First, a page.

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Infidels, Freethinkers, Humanists, and Unbelievers
Nasrin, Taslima (1962 - )
I don't find any difference between Islam and Islamic fundamentalists. I believe religion is the root, and from the root fundamentalism grows as a poisonous stem. If we remove fundamentalism and keep religion, then one day or another fundamentalism will grow again. I need to say that because some liberals always defend Islam and blame fundamentalists for creating problems. But Islam itself oppresses women. Islam itself doesn't permit democracy and it violates human rights.

-- Taslima Nasrin


Taslima Nasri, is a Bengali Bangladeshi physician, writer, feminist human rights activist and secular humanist. She was awarded the Sakharov Prize for Freedom of Thought in 1994, and a Humanist Award (from the International Humanist and Ethical Union) in 1996.

Biography
Taslima Nasrin was born in Mymensingh. Her father was a physician and a professor at the government medical college. She studied at Mymensingh Medical College.

Nasrin has spoken out in favour of equal rights for women and has expressed opposition to the oppression of non-Islamic minorities in Islamic societies, such as in her home country Bangladesh. In her autobiography, Nasrin mentioned that she was sexually assaulted by her relatives and other men in her early years. These incidents had a strong influence on her later life to become a staunch feminist.

She initially gained fame as a poet and columnist. However, later she gradually became popular for being a courageous woman through a series of books that she wrote. Some of her critics believe that part of the reasons of Taslima Nasrin's popularity is because of her critical views on religions, especially Islam.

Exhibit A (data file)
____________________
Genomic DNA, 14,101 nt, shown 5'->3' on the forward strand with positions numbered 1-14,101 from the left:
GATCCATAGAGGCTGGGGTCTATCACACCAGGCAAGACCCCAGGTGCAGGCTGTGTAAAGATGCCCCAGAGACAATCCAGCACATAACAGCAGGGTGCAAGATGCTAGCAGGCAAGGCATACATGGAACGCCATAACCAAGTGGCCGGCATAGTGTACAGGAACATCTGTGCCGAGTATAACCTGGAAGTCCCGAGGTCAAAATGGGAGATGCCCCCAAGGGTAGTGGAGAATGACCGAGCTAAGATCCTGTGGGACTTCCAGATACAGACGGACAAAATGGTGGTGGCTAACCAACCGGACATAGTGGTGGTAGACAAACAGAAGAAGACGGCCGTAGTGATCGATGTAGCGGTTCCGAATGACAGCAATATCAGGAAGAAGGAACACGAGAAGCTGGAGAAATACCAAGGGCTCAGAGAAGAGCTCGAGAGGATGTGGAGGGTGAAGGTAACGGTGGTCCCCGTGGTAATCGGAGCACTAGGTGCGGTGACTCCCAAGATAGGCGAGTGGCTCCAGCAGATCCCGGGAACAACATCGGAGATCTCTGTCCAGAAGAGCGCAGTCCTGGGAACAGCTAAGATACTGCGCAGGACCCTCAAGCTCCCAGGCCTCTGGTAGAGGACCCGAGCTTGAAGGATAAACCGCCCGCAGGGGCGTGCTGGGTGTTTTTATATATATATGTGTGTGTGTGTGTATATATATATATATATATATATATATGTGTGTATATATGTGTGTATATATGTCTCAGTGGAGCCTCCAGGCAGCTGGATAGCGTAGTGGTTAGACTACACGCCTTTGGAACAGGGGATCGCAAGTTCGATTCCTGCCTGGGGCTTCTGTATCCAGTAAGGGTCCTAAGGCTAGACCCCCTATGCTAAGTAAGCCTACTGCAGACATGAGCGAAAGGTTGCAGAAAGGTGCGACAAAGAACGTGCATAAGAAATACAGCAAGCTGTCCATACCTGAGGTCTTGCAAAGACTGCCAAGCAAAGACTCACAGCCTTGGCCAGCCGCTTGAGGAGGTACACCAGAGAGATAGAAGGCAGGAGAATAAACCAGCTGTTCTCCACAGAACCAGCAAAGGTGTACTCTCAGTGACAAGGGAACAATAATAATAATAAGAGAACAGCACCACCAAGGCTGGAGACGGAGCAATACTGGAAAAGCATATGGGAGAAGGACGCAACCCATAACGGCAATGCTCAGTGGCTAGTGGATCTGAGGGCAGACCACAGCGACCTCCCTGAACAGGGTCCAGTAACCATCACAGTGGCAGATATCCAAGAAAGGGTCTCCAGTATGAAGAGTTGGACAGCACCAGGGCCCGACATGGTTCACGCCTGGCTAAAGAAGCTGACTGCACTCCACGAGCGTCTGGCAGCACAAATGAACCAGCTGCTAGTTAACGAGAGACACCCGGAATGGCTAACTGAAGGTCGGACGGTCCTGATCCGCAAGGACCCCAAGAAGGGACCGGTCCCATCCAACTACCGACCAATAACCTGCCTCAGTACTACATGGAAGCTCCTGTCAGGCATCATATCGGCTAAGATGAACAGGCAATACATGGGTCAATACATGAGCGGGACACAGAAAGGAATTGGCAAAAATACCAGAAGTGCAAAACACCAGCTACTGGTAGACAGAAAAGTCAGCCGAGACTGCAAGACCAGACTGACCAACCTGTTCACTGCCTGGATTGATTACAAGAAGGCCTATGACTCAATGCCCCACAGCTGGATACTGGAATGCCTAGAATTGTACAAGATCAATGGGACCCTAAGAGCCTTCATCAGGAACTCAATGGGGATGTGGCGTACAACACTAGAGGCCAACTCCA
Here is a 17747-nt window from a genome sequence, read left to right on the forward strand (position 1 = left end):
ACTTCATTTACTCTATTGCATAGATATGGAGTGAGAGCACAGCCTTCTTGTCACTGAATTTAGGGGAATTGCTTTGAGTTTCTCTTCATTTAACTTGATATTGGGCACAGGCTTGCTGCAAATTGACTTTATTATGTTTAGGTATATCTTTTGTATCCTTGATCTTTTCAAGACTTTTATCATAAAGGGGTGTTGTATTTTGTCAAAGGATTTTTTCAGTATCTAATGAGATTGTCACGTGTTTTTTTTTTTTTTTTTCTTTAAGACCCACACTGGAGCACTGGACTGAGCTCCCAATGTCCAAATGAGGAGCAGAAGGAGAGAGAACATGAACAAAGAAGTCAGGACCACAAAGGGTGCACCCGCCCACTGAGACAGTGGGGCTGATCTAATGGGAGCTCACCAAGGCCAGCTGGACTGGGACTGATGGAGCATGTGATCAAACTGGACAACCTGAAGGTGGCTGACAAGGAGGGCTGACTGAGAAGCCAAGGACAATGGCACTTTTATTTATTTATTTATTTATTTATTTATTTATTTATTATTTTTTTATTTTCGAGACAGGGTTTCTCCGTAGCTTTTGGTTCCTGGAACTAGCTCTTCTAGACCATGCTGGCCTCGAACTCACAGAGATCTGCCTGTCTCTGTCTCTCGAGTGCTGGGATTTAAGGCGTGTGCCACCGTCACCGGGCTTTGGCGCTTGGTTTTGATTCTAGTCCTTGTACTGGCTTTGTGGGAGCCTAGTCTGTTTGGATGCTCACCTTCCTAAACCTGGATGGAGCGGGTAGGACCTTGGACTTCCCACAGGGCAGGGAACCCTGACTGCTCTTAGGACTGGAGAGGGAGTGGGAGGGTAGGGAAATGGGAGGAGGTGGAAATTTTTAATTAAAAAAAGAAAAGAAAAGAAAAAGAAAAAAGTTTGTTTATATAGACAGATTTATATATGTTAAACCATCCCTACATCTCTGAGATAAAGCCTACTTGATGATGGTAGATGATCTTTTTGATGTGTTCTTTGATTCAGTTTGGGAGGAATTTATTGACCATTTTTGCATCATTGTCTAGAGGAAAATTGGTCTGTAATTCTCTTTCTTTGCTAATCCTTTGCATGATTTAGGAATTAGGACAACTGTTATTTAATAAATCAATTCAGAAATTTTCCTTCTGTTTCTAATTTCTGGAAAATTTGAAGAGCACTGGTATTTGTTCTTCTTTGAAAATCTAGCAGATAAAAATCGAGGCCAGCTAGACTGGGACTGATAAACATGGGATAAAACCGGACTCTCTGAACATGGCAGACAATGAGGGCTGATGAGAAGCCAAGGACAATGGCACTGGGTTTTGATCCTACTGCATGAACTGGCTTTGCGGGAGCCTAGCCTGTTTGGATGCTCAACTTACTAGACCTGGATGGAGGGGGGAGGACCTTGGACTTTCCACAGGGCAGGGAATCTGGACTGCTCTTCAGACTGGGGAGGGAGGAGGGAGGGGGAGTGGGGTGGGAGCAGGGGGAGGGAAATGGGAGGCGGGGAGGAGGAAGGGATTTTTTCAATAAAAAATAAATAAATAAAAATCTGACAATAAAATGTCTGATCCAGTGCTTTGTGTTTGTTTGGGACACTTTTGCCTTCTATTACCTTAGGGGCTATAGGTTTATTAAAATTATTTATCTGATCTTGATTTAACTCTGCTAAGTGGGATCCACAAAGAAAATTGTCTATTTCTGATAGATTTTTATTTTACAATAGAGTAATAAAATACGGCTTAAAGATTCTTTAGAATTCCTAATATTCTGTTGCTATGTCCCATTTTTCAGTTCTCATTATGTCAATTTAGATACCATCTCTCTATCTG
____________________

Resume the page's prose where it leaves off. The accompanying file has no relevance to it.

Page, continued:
In 1993, sparked by a series of newspaper columns in which she was critical of the treatment of women under Islam, Islamic fundamentalists pronounced a fatwa against her and offered a bounty for her death.

Later, the government banned her book Lajja, (a Bangla word meaning shame), which drew attention to the torture of Hindu minorities in Bangladesh. Again there were calls for her death and her passport was confiscated by the government.

In 1994, organised groups identified with religious fundamentalists demanded her execution by hanging after she was quoted in The Statesman stating that "…the Koran should be revised thoroughly." The government of the day, whilst not taking action against those who had issued threats, filed a court case against Nasrin charging her with hurting the religious feelings of people and an arrest warrant was issued. Although she anticipated that she may have faced a jail term of up to two years, Nasrin felt it was very likely that she would have been murdered in jail; she went into hiding. After two months she was granted bail and left the country.

In the same year she received the Sakharov Prize for Freedom of Thought from the European Parliament and other awards. Nasrin is an Honorary Associate of the National Secular Society. Her books have been translated into twenty different languages.